Are brick & mortar stores dying? The trends and trials of retail 2021

Are brick & mortar stores dying? The trends and trials of retail 2021

Every few years this question pops up – whenever someone’s gotten spooked about the market or there’s a season’s lull in spending.

The answer is categorically no. Spending is up, but how and where we spend is always changing, adjusting to the tastes of the market and what kinds of experiences our customers are looking for. It is – as it always has been – survival of the fittest.

In tough times, the investment in innovation is what keeps you ahead of the pack. We’re all looking to make 2021 better, bolder, and stronger – so what does that look like?

Go digital

One thing’s clear: we’re going to see a lot more digital integration in the coming year. This is something I hinted at in an earlier piece – the blend of ultra-high-tech and rustic that merges the traditional shopping experience with the latest innovations. Certain fast-food burger joints have been pushing this trend for a while with their touchscreen displays that allow you to order, customise and pay for your meal without speaking to a rep. That’s just the beginning, though.

Some exciting tech that we’ve seen on the market blows this out of the water, with a kind of digital ID that recognises who you are when you enter a store – linked with your loyalty cards, for example – and recommends you to products that compliment your previous purchases. Remember those black socks you bought last week? This new suit would go great with that. Or near offer, at least!

Some retailers have mastered this for online purchases but making it a part of the personalised experience in store will give your customers another reason to browse your shelves.

Experience reigns king

The experience is remembered long after the cost is forgotten.

A thousand years ago, before the GFC of 2008-09, before all the bookstores were replaced with the likes of Amazon, retailers would invite customers in to browse and sit and experience what they had on offer. You could easily park up at a bookstore in a comfy armchair for an hour or browse the shelves. That’s coming back.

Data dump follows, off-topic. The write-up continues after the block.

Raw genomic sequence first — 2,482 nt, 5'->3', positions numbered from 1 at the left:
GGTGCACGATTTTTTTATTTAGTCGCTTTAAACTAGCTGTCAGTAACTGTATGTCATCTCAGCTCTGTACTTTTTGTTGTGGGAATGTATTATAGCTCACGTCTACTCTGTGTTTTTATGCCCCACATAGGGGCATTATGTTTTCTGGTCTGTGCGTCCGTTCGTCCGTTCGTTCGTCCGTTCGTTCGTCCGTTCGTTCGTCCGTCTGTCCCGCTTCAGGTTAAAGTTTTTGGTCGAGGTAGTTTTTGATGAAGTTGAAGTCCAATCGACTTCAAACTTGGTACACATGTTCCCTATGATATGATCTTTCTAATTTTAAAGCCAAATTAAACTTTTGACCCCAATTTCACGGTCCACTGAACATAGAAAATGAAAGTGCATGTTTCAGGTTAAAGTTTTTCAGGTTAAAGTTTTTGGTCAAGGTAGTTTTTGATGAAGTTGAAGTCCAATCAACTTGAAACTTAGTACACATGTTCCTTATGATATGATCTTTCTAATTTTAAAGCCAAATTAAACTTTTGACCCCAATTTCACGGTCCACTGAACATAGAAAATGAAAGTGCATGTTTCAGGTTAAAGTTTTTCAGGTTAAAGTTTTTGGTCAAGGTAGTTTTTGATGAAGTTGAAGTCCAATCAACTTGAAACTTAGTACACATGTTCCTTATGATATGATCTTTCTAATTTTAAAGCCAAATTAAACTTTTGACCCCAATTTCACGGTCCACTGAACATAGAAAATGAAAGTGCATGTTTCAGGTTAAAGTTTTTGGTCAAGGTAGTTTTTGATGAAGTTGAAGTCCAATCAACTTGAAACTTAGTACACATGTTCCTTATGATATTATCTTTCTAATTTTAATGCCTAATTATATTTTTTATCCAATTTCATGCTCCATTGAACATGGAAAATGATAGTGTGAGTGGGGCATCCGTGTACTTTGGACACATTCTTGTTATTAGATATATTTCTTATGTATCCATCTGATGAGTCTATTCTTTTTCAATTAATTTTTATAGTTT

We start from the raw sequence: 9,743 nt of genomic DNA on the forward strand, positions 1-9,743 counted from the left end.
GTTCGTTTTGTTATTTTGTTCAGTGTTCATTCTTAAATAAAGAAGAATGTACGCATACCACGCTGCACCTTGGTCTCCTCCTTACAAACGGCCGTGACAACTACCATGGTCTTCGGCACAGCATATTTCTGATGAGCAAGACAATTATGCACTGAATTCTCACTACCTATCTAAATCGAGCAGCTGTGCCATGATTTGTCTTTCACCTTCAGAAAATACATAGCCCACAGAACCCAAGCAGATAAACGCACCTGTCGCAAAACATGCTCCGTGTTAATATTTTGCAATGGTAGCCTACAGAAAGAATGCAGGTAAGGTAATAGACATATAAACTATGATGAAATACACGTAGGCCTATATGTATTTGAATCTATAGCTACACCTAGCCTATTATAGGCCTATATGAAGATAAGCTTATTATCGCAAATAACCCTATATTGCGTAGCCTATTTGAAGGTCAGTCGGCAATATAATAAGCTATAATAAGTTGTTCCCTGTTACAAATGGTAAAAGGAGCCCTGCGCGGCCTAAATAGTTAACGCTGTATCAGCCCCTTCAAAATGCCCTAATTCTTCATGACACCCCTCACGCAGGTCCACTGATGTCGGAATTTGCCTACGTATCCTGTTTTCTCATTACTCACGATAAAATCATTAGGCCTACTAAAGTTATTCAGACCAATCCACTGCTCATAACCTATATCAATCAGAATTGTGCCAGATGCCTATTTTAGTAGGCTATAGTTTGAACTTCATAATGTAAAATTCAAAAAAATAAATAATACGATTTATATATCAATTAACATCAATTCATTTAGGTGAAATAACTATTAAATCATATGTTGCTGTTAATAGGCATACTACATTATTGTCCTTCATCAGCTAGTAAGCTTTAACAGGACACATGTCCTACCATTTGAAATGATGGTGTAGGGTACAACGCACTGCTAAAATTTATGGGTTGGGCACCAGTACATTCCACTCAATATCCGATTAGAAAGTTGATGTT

Now, you don’t just run in to try on a pair of shoes or buy a phone – you get to live the experience of shopping with that brand. Retailers are creating more welcoming and more aesthetic environments that are places to shop, places to be seen shopping, and places to experience. Kathmandu has a community board and a phone charging station at their new Newmarket store (which we were lucky enough to fit out); a lot of service-based retailers are (re)introducing breakout areas and comfy seating into their stores. That’s the experience-led focus in action, enticing and retaining customers as opposed to just selling and sending out the door.

Getting both digital and brick-and-mortar right

When Datum was young, I told my wife off for making online purchases. After all, we were in the business of retail fit-outs; we needed to support brick-and-mortar! 

But these days, I get that physical stores aren’t going anywhere – and neither is digital. Anyone who’s digging their heels in the mud and pretending otherwise is selling themselves short, because online and brick-and-mortar working together in tandem is the way of the future – and you’d be as foolish to neglect one as you were to neglect the other. The trick is utilising both well.

The retailers we work with are as busy online as they are in their most successful physical stores. Treat them not as two distinct entities, but different sides of the same coin. Both should speak to your brand and to the presence you’re creating – they should share an aesthetic, a style, and a sense of innovation that gets the ‘wow’ response from your clients. If online offers quick flick-throughs of the entire catalogue, retail allows you to touch and feel and smell the products. 

With that in mind, you can still expect me to be trying on a pair of shoes in-store, since online hasn’t figured out that one. At least, not yet.